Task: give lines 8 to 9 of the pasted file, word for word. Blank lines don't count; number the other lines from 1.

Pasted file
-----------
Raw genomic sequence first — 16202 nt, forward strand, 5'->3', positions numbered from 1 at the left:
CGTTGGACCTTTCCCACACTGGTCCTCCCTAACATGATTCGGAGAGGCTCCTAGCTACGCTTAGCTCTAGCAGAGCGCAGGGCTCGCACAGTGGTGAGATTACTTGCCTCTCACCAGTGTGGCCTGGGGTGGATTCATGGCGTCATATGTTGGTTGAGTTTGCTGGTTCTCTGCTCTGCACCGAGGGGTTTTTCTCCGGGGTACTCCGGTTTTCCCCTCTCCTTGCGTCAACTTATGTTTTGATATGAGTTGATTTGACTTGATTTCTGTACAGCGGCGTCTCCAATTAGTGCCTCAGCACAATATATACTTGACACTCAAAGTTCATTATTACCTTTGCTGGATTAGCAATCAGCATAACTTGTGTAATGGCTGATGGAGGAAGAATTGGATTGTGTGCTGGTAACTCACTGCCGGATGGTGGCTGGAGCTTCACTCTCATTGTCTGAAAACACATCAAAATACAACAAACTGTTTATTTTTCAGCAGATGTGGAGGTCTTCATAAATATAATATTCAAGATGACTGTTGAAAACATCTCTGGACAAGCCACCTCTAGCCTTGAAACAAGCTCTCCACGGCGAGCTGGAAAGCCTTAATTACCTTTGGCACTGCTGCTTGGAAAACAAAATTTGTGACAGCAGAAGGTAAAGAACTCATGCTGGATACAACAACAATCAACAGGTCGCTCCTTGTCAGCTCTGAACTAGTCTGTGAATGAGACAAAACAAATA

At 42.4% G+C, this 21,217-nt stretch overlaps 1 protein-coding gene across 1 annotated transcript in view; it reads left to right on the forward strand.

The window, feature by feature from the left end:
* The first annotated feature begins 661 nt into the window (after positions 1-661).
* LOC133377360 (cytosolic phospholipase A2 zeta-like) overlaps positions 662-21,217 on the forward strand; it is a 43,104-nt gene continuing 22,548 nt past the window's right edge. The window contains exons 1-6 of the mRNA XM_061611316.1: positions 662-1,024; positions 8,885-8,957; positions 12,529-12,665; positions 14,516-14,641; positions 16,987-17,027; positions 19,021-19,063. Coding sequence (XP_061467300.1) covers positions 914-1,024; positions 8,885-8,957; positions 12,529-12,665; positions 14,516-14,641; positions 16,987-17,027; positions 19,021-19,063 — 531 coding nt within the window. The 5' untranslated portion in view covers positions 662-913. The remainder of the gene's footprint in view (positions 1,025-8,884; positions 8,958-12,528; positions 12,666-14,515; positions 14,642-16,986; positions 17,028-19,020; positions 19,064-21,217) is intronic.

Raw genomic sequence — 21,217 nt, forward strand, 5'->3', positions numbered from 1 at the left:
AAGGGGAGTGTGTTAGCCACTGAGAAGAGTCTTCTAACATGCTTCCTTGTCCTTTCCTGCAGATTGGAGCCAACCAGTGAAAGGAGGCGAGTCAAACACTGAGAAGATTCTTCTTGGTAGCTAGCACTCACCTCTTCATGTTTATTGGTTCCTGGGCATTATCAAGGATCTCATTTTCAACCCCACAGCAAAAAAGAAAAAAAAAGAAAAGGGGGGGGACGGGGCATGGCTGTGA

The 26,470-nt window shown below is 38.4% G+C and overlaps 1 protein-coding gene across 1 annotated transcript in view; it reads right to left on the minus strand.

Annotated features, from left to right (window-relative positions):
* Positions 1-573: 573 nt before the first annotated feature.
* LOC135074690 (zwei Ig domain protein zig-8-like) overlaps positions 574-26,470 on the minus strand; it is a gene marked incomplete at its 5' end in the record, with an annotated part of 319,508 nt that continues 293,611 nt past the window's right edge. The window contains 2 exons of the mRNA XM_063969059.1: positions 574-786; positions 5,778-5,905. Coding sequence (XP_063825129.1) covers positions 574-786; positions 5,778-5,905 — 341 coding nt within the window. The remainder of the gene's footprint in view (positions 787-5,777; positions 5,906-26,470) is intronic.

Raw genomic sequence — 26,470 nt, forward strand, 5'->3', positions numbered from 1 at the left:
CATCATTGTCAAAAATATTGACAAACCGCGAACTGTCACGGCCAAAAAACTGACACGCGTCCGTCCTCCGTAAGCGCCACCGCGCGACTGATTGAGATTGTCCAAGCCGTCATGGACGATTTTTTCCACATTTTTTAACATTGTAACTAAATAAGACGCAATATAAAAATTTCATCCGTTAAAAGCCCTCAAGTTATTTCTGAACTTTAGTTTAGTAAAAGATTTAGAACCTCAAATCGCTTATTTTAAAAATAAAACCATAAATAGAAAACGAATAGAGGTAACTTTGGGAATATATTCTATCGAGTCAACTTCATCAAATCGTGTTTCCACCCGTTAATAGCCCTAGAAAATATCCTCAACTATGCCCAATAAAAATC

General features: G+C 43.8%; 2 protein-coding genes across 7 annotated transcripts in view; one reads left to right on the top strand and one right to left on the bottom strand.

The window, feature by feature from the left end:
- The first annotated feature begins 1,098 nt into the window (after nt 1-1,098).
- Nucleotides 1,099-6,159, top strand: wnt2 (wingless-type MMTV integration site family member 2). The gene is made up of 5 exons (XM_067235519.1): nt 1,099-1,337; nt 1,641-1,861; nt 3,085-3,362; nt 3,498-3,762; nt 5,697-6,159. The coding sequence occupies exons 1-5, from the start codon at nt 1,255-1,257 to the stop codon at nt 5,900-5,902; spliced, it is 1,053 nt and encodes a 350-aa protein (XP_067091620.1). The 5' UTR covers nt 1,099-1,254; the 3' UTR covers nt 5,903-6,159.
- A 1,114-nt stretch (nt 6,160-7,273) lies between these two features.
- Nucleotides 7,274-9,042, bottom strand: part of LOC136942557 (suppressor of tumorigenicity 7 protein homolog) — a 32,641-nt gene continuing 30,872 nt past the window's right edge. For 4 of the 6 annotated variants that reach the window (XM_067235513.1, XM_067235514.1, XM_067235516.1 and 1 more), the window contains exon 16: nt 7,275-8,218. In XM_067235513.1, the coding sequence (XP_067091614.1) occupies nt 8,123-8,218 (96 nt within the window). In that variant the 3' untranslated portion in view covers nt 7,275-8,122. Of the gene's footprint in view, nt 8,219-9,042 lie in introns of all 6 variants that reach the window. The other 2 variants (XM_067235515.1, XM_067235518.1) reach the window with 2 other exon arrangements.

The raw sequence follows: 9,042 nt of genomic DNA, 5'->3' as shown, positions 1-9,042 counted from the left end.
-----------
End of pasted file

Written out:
AAGGGGAGTGTGTTAGCCACTGAGAAGAGTCTTCTAACATGCTTCCTTGTCCTTTCCTGCAGATTGGAGCCAACCAGTGAAAGGAGGCGAGTCAAACACTGAGAAGATTCTTCTTGGTAGCTAGCACTCACCTCTTCATGTTTATTGGTTCCTGGGCATTATCAAGGATCTCATTTTCAACCCCACAGCAAAAAAGAAAAAAAAAGAAAAGGGGGGGGACGGGGCATGGCTGTGA

The 26,470-nt window shown below is 38.4% G+C and overlaps 1 protein-coding gene across 1 annotated transcript in view; it reads right to left on the minus strand.